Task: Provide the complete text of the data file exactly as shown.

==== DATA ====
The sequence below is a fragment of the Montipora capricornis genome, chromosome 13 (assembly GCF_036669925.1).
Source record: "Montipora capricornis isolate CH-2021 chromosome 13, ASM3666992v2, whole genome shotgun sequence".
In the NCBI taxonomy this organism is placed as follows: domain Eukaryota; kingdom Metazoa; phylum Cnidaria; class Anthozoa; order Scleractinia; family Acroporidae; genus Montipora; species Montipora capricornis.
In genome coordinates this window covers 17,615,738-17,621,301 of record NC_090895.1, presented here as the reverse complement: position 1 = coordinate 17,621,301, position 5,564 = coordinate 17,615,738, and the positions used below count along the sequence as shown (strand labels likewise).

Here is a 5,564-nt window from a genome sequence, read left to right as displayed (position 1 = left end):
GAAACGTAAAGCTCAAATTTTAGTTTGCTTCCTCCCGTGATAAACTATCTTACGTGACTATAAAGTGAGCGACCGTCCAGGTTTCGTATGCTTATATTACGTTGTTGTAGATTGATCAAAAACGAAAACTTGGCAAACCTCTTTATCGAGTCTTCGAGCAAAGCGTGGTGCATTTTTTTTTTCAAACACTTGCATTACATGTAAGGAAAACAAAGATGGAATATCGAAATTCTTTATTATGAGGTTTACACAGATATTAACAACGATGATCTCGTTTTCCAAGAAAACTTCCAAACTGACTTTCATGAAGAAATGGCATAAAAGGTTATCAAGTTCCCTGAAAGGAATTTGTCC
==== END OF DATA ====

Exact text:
The sequence below is a fragment of the Montipora capricornis genome, chromosome 13 (assembly GCF_036669925.1).
Source record: "Montipora capricornis isolate CH-2021 chromosome 13, ASM3666992v2, whole genome shotgun sequence".
In the NCBI taxonomy this organism is placed as follows: domain Eukaryota; kingdom Metazoa; phylum Cnidaria; class Anthozoa; order Scleractinia; family Acroporidae; genus Montipora; species Montipora capricornis.
In genome coordinates this window covers 17,615,738-17,621,301 of record NC_090895.1, presented here as the reverse complement: position 1 = coordinate 17,621,301, position 5,564 = coordinate 17,615,738, and the positions used below count along the sequence as shown (strand labels likewise).

Here is a 5,564-nt window from a genome sequence, read left to right as displayed (position 1 = left end):
GAAACGTAAAGCTCAAATTTTAGTTTGCTTCCTCCCGTGATAAACTATCTTACGTGACTATAAAGTGAGCGACCGTCCAGGTTTCGTATGCTTATATTACGTTGTTGTAGATTGATCAAAAACGAAAACTTGGCAAACCTCTTTATCGAGTCTTCGAGCAAAGCGTGGTGCATTTTTTTTTTCAAACACTTGCATTACATGTAAGGAAAACAAAGATGGAATATCGAAATTCTTTATTATGAGGTTTACACAGATATTAACAACGATGATCTCGTTTTCCAAGAAAACTTCCAAACTGACTTTCATGAAGAAATGGCATAAAAGGTTATCAAGTTCCCTGAAAGGAATTTGTCC